For Nouri and his cousin Talib, bombs, tanks and fighting are a way of life. In their Baghdad neighborhood, war is everywhere. But the Americans aren’t their only enemies. Fighting between the Sunnis and the Shiites becomes ever more prevalent as tensions continue to rise. The lines have been drawn, and they cannot be erased. Nouri is a Shiite, but Talib is half Sunni. Both are fiercely loyal to their beliefs, yet they hold to loyalties within their family as well. As tensions rise between the factions, war threatens to tear their family apart. But when snow falls on Baghdad in early 2008, for a moment, fighting ceases and the two cousins dare to imagine a world without war.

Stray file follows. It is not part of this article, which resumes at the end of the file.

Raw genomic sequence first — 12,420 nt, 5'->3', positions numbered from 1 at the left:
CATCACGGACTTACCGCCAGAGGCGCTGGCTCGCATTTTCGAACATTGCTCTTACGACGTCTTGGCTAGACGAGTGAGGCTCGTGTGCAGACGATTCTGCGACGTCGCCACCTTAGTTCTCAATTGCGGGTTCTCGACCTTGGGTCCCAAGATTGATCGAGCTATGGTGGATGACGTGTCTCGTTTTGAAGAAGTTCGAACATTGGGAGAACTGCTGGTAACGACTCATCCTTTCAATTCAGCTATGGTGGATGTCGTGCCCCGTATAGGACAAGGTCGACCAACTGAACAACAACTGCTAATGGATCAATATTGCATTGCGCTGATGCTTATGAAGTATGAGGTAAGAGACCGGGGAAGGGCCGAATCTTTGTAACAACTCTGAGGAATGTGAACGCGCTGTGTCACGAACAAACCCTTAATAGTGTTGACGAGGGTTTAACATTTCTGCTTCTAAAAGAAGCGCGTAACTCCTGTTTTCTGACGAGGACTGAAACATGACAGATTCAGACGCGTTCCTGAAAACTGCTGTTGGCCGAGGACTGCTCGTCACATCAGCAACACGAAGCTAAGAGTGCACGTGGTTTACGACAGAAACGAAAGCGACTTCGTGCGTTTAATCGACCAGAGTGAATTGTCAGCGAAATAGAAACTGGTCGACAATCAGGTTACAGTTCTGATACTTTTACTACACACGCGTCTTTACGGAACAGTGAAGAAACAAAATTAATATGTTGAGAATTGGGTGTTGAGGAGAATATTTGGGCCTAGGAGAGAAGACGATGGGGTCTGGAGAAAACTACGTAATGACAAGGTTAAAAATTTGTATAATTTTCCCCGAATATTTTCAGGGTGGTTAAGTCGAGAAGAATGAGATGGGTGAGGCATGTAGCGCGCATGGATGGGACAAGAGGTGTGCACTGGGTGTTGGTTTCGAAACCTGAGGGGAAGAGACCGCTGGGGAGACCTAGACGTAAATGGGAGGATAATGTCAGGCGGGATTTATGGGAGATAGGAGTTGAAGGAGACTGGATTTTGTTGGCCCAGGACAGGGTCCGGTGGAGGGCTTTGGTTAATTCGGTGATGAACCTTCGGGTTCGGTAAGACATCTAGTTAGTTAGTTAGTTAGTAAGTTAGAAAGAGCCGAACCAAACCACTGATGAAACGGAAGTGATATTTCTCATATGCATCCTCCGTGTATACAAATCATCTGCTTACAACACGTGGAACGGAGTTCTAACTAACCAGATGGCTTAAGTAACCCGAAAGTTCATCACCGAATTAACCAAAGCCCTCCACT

Against this backdrop, Marsden paints a picture of real people who struggle to define themselves in opposition to each other. As the story unfolds in alternating viewpoints, we see the fallacy behind the divisions we create in society. As Nouri and Talib discover that the enemies they are supposed to hate include family members they’ve always loved, the lines that divide them no longer make sense, and we begin to see the humanity on both sides of the conflict. This book is a powerful reminder that, even in times of war, “the enemy” is no less human than we are.